SAA1 glucocorticoid responsiveness is GR dependent. HepG2 cells were transfected with pGL2-SAA1pt and treated with 10 ng/ml IL-1 plus 10 ng/ml IL-6, alone and in the presence of 10 nM RU-486 and/or 100 nM dexamethasone. Cells were harvested 4 h after treatment and relative luciferase values were calculated and compared with untreated controls. ∗, The difference between treatment with cytokines plus dexamethasone and cytokines plus dexamethasone plus RU-486 was statistically significant (p = 0.05).

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HepG2 cells have been reported to express only low levels of GR (43). To determine whether the nonresponse of both promoters to dexamethasone alone, and that of the SAA2 promoter to dexamethasone in the context of cytokine induction, is due to cellular GR levels that are below a functional threshold, SAA1 and SAA2 transcriptional readout was measured in HepG2 cells cotransfected with a constitutive GR expression construct after treatment with various combinations of cytokines and dexamethasone. The SAA1 and SAA2 promoters were unresponsive to dexamethasone alone in HepG2 cells cotransfected with a GR expression construct together with pGL2-SAA1pt or pGL2-SAA2pt (data not shown). However, in the context of cytokine induction of the SAA1 promoter, the dexamethasone enhancement of cytokine-driven transcriptional readout could be augmented by cotransfection with GR expression construct (data not shown), suggesting that the glucocorticoid signaling capacity of native HepG2 cells is not maximized with respect to engagement of the SAA1 promoter GRE. In contrast, cotransfection of GR expression vector could not bring about a dexamethasone-dependent enhancement of cytokine-driven transcriptional readout from the SAA2 promoter (data not shown), establishing that the SAA2 promoter is truly unresponsive to glucocorticoids.

Site-directed mutagenesis experiments were performed to determine whether the putative SAA1 GRE is functional and to exclude the possibility that subtle differences in genomic context, rather than intrinsic sequence differences in the putative SAA1 GRE and SAA2 disrupted GRE, mandate the differential dexamethasone responsiveness of the genes. Two modified constructs were generated: the GREI construct contains an SAA1 promoter with a nine-residue sequence (GCAAACCTC) inserted into the GRE to form an SAA2-like disrupted GRE; the GRED construct contains an SAA2 promoter in which the same nine residues have been deleted to form an SAA1-like GRE (Fig. 4,A). The GREI and GRED constructs each retained the basal and cytokine-driven levels of transcriptional activity that are characteristic of the unmodified parental promoters from which they were derived. However, the GREI construct had lost the capacity to respond to dexamethasone in the presence of cytokines, whereas the GRED construct had gained this property (Fig. 4 B), thereby establishing that the SAA1 GRE is functional and is both necessary and sufficient to confer glucocorticoid responsiveness in the context of cytokine stimulation.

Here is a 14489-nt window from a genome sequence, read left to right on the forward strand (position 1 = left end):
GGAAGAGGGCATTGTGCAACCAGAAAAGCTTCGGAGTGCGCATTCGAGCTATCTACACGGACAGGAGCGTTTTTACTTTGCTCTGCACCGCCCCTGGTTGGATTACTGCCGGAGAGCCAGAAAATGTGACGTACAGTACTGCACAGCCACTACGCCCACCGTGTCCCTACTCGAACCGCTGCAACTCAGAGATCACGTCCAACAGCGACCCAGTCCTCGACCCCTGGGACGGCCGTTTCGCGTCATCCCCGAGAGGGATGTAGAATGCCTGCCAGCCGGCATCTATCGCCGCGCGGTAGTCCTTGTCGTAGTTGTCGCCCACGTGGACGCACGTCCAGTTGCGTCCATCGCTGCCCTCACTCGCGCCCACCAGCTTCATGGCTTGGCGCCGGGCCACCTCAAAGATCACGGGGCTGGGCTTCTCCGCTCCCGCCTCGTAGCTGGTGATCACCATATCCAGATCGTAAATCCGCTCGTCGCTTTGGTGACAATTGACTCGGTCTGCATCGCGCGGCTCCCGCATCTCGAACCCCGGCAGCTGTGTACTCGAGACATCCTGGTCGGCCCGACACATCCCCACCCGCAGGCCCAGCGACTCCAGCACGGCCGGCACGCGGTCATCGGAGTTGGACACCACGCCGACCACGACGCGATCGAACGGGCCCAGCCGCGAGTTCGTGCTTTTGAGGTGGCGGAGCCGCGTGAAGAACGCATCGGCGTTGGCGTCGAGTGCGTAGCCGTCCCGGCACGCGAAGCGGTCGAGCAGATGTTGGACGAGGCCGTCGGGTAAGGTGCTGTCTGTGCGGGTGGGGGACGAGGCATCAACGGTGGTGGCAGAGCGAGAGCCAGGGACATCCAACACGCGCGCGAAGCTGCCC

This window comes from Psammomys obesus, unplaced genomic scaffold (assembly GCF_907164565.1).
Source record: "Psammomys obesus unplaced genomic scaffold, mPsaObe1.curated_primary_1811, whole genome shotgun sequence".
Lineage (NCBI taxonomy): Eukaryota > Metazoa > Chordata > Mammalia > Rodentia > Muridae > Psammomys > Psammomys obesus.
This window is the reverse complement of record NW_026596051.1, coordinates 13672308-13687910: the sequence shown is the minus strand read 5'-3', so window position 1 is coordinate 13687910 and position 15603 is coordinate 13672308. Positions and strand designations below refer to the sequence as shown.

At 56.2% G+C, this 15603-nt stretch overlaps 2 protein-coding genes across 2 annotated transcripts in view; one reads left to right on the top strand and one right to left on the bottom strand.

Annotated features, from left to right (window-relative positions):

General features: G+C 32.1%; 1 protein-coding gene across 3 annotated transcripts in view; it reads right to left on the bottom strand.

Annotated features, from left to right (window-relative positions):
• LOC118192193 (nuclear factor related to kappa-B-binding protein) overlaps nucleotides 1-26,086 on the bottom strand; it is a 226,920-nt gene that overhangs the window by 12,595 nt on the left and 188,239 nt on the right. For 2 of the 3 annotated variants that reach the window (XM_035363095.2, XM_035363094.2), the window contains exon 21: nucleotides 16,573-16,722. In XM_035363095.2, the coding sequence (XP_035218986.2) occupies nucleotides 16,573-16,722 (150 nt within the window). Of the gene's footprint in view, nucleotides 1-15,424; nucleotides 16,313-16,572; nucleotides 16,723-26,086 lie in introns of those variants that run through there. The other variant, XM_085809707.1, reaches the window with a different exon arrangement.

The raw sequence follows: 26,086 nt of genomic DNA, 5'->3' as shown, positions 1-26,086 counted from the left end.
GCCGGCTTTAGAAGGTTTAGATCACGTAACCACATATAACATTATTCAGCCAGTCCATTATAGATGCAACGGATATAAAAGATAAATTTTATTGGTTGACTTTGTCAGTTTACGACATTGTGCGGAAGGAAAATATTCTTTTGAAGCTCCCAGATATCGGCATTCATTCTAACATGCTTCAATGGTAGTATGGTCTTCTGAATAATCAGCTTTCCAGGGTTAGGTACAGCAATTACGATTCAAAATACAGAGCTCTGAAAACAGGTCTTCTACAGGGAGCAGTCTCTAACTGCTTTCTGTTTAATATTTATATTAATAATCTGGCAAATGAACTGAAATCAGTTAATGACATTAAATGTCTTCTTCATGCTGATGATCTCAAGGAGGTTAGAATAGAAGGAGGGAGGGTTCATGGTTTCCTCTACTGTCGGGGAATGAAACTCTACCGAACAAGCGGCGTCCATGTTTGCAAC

FIGURE 4.

GRE mutant A-SAA promoters. A, Alignment of the region of SAA1 encompassing the GRE, the corresponding regions of SAA2, the mutants GREI and GRED, and the consensus GRE sequence. B, HepG2 cells were transfected with pGL2-SAA1, GREI, GRED, or pGL2-SAA2 constructs and treated with medium only, 50 nM dexamethasone, 10 ng/ml IL-1 plus 10 ng/ml IL-6, or IL-1 plus IL-6 plus dexamethasone. Cells were harvested 4 h after treatment and relative luciferase values were calculated and compared with untreated controls. ∗, The difference between GRED treated with cytokines and GRED treated with cytokines plus dexamethasone was statistically significant (p = 0.003).

FIGURE 4.

GRE mutant A-SAA promoters. A, Alignment of the region of SAA1 encompassing the GRE, the corresponding regions of SAA2, the mutants GREI and GRED, and the consensus GRE sequence. B, HepG2 cells were transfected with pGL2-SAA1, GREI, GRED, or pGL2-SAA2 constructs and treated with medium only, 50 nM dexamethasone, 10 ng/ml IL-1 plus 10 ng/ml IL-6, or IL-1 plus IL-6 plus dexamethasone. Cells were harvested 4 h after treatment and relative luciferase values were calculated and compared with untreated controls. ∗, The difference between GRED treated with cytokines and GRED treated with cytokines plus dexamethasone was statistically significant (p = 0.003).

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To determine whether the results obtained using the SAA1 and SAA2 promoter luciferase reporter constructs accurately reflect the regulation of the endogenous genes with respect to cytokines and glucocorticoids, we developed an RT-PCR method whereby the relative proportions of the transcription products of each gene could be directly compared. The SAA1 and SAA2 mRNAs, although highly similar (91% identical overall), differ significantly in the central region of their 3′UTRs; the SAA1 mRNA 3′UTR relative to that of the SAA2 mRNA 3′UTR has four deletions totaling 26 residues (Fig. 5,A). We designed forward and reverse PCR primers, each of which can bind cDNA derived from either A-SAA mRNA (Fig. 5 A). RT-PCR using these primers generates bands of 335 and 361 bp corresponding to products generated from the SAA1 and SAA2 mRNAs, respectively. In addition, the primers span intron 3 of each gene, thereby permitting products of amplification from contaminating genomic DNA to be identified. The ratio of 335- to 361-bp products, as determined by image analysis following resolution on 8% polyacrylamide gels, reflects the relative concentrations of cellular SAA1 and SAA2 mRNAs and serves as a surrogate measure of the relative transcriptional activation of the SAA1 and SAA2 promoters.